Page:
Food production can weather the storm, say sustainability project leaders

By Will Chu

- Last updated on GMT

The Village Knowledge Centres serve as a place where farmers can meet to discuss, not only with each other, but also with scientists, government agencies and other stakeholders. ©Ragnar Våga Pedersen.
The Village Knowledge Centres serve as a place where farmers can meet to discuss, not only with each other, but also with scientists, government agencies and other stakeholders. ©Ragnar Våga Pedersen.

Related tags Food security Agriculture

As climate change poses an increasing threat to food security, a project that combines innovation with food growing technologies believes sustainability is possible in this changing environment.

The ClimaAdapt project believes it has equipped 90,000 Indian businesses with knowledge on how they can adapt their agricultural practise to a changing climate.

Through a combination of farmer driven testing, refining, upscaling and the implementation of new rice growing and irrigation technologies, water use has been reduced by 40%. The upshot is a 25% yield increase.

“In my opinion ClimaAdapt is an excellent example of how we can contribute to food security and sustainable development in a changing climate,”​ said Norway’s minister of Agriculture and Food, Jon Georg Dale.

“The project puts the farmer in the centre which is important, not least to recognize the role of farmers, all over the world, in feeding the people and farmer’s contribution to global food security”.

Food security a global issue

Despite the location, the project’s organisers—the Norwegian Institute of Bioeconomy Research, (NIBIO)—think the results can contribute to food security for a growing population - not only in India, but also on a global scale.

Countries in the tropics and sub-tropics are particularly vulnerable to climate change, as extreme weather conditions pose a serious threat to food security.

In India, droughts and damaging floods are continuously affecting the well-being of a growing population, of which the vast majority reside in rural areas and are highly dependent on natural resources for their food, shelter and income.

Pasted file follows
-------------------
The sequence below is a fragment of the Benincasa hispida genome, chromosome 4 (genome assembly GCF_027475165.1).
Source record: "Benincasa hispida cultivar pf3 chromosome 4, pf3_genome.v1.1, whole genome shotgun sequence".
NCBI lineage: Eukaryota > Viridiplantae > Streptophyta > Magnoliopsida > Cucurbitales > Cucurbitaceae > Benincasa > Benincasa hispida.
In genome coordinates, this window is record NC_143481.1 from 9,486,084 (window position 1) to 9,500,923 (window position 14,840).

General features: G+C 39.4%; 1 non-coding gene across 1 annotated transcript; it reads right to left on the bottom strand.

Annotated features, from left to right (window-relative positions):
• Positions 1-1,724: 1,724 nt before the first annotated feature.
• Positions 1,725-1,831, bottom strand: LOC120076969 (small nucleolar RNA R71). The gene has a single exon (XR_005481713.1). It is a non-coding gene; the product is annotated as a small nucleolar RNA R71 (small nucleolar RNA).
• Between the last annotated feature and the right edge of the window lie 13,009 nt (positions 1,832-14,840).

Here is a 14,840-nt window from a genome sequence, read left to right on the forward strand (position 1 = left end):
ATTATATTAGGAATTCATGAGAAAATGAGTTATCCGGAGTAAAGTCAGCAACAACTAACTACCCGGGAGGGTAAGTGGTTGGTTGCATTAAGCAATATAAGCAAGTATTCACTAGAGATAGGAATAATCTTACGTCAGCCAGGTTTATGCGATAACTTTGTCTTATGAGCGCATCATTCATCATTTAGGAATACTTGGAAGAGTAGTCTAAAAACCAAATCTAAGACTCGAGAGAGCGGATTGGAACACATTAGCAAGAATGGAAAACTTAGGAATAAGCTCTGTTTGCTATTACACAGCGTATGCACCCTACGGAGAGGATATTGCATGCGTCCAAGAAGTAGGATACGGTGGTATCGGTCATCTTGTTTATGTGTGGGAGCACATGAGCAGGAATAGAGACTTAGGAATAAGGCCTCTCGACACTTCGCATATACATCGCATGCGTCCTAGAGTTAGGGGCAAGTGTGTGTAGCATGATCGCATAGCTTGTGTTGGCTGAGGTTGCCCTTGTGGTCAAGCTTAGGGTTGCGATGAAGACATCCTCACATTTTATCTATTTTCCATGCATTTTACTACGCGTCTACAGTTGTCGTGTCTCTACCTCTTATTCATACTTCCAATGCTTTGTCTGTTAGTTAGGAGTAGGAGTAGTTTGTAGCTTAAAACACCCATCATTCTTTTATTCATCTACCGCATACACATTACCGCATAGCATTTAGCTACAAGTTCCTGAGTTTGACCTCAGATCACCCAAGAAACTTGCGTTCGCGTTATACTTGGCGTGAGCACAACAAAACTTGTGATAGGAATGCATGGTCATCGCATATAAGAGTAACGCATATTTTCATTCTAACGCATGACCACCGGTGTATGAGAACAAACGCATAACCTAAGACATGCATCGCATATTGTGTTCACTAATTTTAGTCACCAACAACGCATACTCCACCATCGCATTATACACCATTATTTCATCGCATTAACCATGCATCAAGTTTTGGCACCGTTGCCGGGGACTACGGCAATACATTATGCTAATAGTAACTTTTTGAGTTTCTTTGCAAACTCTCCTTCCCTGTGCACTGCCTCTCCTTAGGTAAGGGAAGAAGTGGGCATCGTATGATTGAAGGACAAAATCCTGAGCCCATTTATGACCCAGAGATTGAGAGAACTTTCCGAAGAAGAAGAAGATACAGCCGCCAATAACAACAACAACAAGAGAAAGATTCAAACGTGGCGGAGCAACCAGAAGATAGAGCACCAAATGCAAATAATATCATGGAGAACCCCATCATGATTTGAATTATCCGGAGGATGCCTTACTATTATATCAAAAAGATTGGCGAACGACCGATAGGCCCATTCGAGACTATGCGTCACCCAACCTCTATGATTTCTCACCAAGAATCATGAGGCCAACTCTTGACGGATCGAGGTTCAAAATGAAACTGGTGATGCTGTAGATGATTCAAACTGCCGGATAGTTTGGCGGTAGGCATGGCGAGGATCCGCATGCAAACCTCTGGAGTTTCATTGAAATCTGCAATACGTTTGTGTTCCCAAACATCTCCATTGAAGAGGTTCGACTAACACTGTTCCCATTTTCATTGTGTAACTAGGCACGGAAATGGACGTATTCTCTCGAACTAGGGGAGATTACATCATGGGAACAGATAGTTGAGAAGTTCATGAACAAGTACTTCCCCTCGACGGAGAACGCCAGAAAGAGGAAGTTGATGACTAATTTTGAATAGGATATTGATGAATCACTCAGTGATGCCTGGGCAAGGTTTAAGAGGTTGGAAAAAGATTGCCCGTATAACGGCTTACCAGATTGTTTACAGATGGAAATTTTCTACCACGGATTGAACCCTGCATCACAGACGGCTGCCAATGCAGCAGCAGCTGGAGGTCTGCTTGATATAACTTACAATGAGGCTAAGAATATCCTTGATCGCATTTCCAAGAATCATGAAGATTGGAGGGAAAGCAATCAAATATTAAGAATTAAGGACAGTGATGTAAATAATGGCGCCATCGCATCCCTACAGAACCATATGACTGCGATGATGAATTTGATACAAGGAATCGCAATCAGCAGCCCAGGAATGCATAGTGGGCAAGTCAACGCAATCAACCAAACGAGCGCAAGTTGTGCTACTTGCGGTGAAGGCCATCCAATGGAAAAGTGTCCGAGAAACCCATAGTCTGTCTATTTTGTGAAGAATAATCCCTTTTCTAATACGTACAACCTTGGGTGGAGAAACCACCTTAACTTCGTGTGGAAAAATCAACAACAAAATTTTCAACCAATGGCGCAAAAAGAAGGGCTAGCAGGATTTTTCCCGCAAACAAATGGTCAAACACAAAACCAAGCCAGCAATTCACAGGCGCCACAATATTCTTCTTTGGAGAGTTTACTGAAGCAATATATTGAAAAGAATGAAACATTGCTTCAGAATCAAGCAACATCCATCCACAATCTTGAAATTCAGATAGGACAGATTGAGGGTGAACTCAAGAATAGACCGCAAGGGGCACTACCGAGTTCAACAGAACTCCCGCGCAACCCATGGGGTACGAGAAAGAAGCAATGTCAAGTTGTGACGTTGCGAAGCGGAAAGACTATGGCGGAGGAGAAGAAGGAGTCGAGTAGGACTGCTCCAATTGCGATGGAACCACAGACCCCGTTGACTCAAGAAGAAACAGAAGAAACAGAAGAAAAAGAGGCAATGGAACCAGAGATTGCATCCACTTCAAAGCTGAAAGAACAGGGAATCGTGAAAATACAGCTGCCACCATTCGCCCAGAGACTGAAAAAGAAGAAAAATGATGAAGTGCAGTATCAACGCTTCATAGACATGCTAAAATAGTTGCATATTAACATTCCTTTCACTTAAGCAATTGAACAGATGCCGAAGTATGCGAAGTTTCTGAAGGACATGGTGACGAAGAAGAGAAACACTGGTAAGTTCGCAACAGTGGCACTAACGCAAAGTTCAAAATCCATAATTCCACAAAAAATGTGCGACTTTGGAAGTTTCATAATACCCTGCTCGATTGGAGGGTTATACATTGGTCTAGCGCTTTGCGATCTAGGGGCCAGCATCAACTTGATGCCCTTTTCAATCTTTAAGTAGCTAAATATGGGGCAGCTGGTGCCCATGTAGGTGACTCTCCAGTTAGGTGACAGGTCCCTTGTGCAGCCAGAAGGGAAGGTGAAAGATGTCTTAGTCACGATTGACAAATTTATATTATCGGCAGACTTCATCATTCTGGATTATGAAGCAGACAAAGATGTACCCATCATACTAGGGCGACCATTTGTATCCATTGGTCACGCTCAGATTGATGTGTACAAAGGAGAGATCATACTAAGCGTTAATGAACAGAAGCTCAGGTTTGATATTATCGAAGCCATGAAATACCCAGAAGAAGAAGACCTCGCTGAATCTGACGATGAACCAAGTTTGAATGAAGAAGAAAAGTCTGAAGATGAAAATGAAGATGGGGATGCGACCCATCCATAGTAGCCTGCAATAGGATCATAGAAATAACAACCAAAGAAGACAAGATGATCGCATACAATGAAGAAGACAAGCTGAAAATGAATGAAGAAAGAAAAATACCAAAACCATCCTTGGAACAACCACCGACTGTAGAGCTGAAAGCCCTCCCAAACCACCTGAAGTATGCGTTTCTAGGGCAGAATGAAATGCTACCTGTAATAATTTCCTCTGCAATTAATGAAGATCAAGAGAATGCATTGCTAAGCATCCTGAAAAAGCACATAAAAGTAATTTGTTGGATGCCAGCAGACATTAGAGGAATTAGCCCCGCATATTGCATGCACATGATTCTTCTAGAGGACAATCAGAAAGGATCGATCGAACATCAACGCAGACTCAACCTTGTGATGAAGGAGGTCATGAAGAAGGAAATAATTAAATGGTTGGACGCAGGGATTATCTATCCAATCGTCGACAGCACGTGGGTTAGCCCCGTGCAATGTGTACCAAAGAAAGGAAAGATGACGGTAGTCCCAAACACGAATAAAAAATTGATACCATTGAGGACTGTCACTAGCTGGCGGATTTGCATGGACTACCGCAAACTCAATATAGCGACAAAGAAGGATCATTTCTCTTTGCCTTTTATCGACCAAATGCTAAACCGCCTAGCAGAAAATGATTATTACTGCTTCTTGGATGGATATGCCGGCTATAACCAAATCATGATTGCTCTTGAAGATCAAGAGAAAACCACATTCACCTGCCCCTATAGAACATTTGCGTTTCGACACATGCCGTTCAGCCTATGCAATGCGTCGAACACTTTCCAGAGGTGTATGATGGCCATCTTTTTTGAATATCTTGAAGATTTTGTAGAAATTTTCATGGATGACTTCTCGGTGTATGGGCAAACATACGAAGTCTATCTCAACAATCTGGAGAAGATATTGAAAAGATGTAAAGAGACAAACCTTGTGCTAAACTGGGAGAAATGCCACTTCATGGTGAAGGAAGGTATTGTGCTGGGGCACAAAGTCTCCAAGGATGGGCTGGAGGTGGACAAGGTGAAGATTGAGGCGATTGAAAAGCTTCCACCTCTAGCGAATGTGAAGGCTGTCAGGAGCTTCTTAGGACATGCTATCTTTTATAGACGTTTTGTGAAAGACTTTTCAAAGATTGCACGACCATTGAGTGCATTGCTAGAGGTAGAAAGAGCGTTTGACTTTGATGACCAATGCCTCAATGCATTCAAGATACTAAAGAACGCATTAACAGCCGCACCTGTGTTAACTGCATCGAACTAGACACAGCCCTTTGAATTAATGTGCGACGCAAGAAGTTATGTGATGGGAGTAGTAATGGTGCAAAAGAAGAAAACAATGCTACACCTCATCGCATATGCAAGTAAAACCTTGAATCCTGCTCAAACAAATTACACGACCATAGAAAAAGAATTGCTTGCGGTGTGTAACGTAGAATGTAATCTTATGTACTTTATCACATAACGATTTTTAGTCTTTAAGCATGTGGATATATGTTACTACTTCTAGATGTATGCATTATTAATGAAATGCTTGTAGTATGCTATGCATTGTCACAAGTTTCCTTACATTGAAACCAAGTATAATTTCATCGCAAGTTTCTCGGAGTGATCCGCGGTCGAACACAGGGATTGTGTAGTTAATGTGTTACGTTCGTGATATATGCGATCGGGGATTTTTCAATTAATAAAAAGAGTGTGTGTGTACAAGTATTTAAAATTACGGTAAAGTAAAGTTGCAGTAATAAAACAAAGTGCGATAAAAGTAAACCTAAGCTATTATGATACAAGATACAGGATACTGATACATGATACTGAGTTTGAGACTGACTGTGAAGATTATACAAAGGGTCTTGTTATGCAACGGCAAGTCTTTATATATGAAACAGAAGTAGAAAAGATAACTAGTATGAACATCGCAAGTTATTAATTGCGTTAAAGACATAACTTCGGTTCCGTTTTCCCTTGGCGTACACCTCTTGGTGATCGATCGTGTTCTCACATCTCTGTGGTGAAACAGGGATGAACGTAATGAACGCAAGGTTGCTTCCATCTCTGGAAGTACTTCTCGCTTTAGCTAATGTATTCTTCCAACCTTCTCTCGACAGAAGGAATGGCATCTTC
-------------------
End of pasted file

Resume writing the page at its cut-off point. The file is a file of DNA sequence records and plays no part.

The ClimaAdapt project, which had its final meeting this month, describe the active participation and dissemination of research results and data between researchers, policy makers and stakeholders as key.

One of the initiatives of the project was testing three different rice growing and irrigation methods.

This system of rice intensification (SRI), or, alternate wetting and drying, and direct sowing of rice work towards reducing the amount of water used on the rice crops while at the same time increasing the yield.

“SRI is one of the main technologies we’ve promoted because we discovered that by modifying the cultivation system from the traditional one, which is more of a flood based irrigation system, this technology can contribute to a 20-25% reduction in water usage,”​ said Professor V. Gheeta Lakshmi from the Tamil Nadu Agricultural University.

Alternate wetting and drying method results in an increased nutrient uptake of the crops, as well as other biochemical reactions in the soil. This results in higher yields and a reduction in water use.

Fountains of knowledge

Optimized-ClimaAdapt 2
Women play an important role in India’s agricultural development, both as farmers and agricultural labourers. ©Ragnar Våga Pedersen.

News of this success was communicated via the Village Knowledge Centres—a collection of eight meeting places providing local farmers with relevant information and training on farming and climate adaptation.

Mobile services are used to send out text messages several times a day to farmers in the participating villages.

“One main focus of ClimaAdapt has been to provide farmers with timely information on climate resilient crop technologies, farming practices that farmers need to take up during the course of a cropping season,” ​said ClimaAdapt’s coordinator, Dr Udaya Sekhar Nagothu from NIBIO.

“This also includes soil management, planting, crop management, need-based fertiliser and pesticide application, harvesting and marketing.”

With the five-year project coming to an end, the Indian government and private sector have now been called upon to scale up the centre model, so that larger areas can benefit from its services.

“We have built a system at the community level, which is managed by the community itself. In connection with this we have trained locals to become what we call Knowledge Workers,”​ says Dr Nancy J. Anabel from the M.S. Swaminathan Research Foundation.

“Many of these Knowledge Workers are women, as women are often ignored in traditional agricultural extension systems in India. In doing so women are included in a different way,”​ Dr Nagothu added.

Approximately 25-30 scientists were involved with the project, with funding provided by the Ministry of Foreign Affairs in Norway, through the Royal Norwegian Embassy, New Delhi.

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